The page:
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Posted 24 October 2016
Category: Strata, Strata Reform
Section 106 of the Strata Schemes Management Act 2015 (SSMA 2015) creates a new strict liability for damages for failure to repair and maintain, which is extracted below (new provisions are underlined):
(1) An owners corporation for a strata scheme must properly maintain and keep in a state of good and serviceable repair the common property and any personal property vested in the owners corporation.
(2) An owners corporation must renew or replace any fixtures or fittings comprised in the common property and any personal property vested in the owners corporation.
(3) This section does not apply to a particular item of property if the owners corporation determines by special resolution that:
(a) it is inappropriate to maintain, renew, replace or repair the property, and
(b) its decision will not affect the safety of any building, structure or common property in the strata scheme or detract from the appearance of any property in the strata scheme.
(4) If an owners corporation has taken action against an owner or other person in respect of damage to the common property, it may defer compliance with subsection (1) or (2) in relation to the damage to the property until the completion of the action if the failure to comply will not affect the safety of any building, structure or common property in the strata scheme.
(5) An owner of a lot in a strata scheme may recover from the owners corporation, as damages for breach of statutory duty, any reasonably foreseeable loss suffered by the owner as a result of a contravention of this section by the owners corporation.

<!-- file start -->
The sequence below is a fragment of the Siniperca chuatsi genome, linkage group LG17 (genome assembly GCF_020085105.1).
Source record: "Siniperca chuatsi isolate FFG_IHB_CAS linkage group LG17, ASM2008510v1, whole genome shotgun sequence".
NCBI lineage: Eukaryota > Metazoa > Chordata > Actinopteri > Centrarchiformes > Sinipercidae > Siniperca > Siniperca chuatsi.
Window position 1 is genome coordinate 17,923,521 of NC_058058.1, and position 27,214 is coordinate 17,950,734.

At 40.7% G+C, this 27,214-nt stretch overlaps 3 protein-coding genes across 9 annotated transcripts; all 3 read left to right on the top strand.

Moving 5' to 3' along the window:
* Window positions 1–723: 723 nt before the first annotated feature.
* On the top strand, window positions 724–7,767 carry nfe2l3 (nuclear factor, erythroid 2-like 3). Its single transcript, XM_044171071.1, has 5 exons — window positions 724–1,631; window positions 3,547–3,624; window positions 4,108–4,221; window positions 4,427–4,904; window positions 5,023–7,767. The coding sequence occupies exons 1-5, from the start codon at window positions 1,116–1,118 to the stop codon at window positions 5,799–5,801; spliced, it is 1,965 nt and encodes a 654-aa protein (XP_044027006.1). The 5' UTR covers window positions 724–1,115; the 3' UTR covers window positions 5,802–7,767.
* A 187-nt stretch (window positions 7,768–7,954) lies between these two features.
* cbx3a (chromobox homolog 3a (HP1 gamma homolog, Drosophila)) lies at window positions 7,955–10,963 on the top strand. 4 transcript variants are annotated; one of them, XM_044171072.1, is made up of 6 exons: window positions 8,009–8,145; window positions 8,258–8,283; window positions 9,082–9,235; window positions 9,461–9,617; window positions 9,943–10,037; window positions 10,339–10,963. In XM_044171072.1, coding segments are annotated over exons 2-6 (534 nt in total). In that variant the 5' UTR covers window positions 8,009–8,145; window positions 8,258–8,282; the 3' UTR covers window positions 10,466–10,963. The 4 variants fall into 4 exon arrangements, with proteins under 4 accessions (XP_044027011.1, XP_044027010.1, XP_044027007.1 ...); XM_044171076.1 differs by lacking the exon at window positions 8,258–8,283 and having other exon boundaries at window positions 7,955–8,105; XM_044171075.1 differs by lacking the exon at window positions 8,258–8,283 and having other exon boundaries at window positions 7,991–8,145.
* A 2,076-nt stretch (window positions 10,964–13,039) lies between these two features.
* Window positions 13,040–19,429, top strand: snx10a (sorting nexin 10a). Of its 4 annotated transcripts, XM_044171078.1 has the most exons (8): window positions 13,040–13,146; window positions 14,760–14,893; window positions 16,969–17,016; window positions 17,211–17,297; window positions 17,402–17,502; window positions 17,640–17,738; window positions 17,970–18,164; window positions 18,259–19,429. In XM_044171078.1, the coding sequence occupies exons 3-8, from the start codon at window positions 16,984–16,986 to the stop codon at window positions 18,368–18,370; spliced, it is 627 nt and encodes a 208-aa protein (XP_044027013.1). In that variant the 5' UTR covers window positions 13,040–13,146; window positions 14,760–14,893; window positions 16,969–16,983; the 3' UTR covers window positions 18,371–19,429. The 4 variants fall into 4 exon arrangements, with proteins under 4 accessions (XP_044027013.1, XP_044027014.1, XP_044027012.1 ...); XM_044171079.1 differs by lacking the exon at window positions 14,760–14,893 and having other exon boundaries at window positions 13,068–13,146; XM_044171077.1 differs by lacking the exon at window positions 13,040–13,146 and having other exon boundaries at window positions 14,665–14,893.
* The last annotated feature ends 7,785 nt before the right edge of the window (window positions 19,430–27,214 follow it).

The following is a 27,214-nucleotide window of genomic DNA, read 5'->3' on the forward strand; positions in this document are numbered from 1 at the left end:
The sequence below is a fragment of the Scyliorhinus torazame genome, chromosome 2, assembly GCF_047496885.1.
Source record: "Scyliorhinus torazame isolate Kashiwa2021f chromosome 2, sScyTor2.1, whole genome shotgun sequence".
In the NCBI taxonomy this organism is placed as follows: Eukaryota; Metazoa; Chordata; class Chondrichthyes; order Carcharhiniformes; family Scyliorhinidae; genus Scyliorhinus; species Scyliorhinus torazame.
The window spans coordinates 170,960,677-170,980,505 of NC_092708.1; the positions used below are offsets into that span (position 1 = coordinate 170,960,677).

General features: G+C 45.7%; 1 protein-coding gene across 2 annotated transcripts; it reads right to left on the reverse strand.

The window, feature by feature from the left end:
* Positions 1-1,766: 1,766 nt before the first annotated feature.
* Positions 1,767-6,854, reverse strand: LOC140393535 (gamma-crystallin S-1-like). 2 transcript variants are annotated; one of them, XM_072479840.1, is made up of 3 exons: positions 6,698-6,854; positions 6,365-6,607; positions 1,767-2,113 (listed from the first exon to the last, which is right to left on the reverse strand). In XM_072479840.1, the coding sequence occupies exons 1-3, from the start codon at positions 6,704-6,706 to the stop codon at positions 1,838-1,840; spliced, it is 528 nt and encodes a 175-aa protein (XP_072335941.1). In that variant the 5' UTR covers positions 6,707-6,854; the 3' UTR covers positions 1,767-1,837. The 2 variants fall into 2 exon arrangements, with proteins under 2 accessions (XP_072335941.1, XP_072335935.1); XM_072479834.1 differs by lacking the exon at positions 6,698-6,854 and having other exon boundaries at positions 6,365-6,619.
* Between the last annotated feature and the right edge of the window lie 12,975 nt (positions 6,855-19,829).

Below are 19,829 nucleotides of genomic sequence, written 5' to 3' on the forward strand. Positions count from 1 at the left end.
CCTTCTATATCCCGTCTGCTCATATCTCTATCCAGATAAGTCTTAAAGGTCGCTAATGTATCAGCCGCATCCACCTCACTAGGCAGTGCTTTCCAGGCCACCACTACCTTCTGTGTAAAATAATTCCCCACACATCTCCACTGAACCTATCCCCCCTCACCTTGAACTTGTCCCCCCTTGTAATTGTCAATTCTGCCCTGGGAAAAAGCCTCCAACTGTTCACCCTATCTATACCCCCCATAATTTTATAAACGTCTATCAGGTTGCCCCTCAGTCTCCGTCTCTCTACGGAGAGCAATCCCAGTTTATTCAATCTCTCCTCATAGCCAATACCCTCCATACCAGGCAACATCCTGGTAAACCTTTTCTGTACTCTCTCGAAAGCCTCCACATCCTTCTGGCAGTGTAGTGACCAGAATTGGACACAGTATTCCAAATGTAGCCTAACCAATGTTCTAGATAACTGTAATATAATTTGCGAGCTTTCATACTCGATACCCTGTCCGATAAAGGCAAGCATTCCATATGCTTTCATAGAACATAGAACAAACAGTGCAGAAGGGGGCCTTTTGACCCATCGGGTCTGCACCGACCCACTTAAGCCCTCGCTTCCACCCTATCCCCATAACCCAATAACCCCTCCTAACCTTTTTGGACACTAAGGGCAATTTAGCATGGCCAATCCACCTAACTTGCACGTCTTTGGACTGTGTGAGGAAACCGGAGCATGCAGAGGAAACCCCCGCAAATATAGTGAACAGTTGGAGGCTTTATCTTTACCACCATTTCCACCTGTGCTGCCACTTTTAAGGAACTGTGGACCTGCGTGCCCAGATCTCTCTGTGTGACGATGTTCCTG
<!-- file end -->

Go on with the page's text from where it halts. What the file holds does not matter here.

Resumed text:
(6) An owner may not bring an action under this section for breach of a statutory duty more than 2 years after the owner first becomes aware of the loss.
(7) This section is subject to the provisions of any common property memorandum adopted by the by-laws for the strata scheme under this Division, any common property rights by-law or any by-law made under section 108.
(8) This section does not affect any duty or right of the owners corporation under any other law.
We anticipate that there will be significant consideration of the following issues given by the Courts and NCAT, given its new damages order making power:
Bannermans Lawyers is ready, willing and able to assist you with your enquiries. For further information, please contact us to discuss.
***The information contained in this article is general information only and not legal advice. The currency, accuracy and completeness of this article (and its contents) should be checked by obtaining independent legal advice before you take any action or otherwise rely upon its contents in any way.